In 1996, Boeing acquired the site when it bought Rockwell International Corp., which had merged with North American Aviation decades earlier. By the time the lab closed, it had left a noxious legacy.

Since the 1980s, NASA has spent about $100 million on cleanup and estimated it would cost another $250 million to $300 million to fully restore its section. The Energy Department has spent about $90 million in the past decade. Boeing declined to disclose its costs.

Some residents who have developed leukemia, breast cancer or serious thyroid conditions blame their health problems on their proximity to Santa Susana.

University of California, Santa Cruz lecturer and activist Dan Hirsch said residents want Boeing to clean its portion to the highest standards.

"This is not like trying to get to the moon," he said. "It's shovel work."

Earlier this month, Hirsch and other environmentalists sued the state, claiming that Boeing buildings were demolished and improperly shipped to landfills that were not licensed to take radioactive waste. The state has maintained that none of the torn-down buildings posed a threat.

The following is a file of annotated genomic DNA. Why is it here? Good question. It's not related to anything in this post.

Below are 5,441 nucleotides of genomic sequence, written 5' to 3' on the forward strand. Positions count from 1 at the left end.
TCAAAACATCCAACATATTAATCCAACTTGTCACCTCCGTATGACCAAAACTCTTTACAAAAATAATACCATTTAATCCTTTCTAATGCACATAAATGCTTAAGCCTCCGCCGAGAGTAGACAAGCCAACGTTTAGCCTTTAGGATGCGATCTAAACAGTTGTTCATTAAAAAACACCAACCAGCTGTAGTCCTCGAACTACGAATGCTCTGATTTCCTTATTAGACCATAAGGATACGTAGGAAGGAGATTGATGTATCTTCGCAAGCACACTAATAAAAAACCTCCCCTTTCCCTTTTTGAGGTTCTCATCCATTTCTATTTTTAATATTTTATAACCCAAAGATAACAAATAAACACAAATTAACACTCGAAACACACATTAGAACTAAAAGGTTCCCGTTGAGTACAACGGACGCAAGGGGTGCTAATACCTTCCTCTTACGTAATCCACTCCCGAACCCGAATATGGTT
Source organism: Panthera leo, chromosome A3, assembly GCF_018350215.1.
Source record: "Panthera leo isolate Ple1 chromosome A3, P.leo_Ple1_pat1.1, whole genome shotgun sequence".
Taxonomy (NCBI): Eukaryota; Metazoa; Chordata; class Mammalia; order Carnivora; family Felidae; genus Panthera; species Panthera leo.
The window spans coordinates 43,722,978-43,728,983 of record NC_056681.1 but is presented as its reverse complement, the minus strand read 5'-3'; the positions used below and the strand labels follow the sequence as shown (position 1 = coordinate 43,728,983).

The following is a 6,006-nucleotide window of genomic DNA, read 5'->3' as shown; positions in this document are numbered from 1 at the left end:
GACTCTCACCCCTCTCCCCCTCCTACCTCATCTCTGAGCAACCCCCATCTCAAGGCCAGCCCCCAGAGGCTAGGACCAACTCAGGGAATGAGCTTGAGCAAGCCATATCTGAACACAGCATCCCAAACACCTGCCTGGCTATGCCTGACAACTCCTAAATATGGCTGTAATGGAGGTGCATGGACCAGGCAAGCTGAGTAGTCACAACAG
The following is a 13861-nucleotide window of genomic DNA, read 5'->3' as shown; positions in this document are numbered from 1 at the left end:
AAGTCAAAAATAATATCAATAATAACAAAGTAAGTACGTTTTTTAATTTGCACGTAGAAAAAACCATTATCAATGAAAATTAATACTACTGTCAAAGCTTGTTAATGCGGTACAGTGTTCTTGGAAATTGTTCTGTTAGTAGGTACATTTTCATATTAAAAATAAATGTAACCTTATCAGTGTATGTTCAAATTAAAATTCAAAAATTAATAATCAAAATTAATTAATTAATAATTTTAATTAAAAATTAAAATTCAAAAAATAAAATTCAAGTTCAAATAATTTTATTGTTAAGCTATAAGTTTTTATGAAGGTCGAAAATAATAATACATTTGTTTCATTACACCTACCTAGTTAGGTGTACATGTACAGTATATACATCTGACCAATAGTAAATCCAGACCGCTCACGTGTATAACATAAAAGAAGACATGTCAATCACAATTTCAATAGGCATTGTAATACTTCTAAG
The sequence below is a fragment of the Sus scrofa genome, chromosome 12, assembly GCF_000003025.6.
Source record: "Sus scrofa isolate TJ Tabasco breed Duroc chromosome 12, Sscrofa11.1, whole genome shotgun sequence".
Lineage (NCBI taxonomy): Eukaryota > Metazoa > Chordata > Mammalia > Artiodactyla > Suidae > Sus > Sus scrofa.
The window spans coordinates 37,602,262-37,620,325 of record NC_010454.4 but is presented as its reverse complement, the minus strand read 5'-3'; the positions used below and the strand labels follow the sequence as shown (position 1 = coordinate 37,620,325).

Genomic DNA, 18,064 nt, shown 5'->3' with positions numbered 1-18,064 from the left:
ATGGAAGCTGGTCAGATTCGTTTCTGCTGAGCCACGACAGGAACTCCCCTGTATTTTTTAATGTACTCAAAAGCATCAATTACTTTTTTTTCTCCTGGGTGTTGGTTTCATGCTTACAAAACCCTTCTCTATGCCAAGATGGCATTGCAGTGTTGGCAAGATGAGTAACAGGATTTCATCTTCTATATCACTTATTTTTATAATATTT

Even if the bulk of contaminated soil is scooped up and hauled away, the groundwater problem persists. The state estimates it would take many decades to complete that part of the cleanup.

For residents like Huff, who was diagnosed with leukemia in 2009, the cleanup has dragged so long that she hopes there's no more drama.

"To be honest, sometimes I try not to think about it," she said. "It's just depressing."

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Follow Alicia Chang at: http://twitter.com/SciWriAlicia

Copyright 2011 Associated Press. All rights reserved. This material may not be published, broadcast, rewritten or redistributed.

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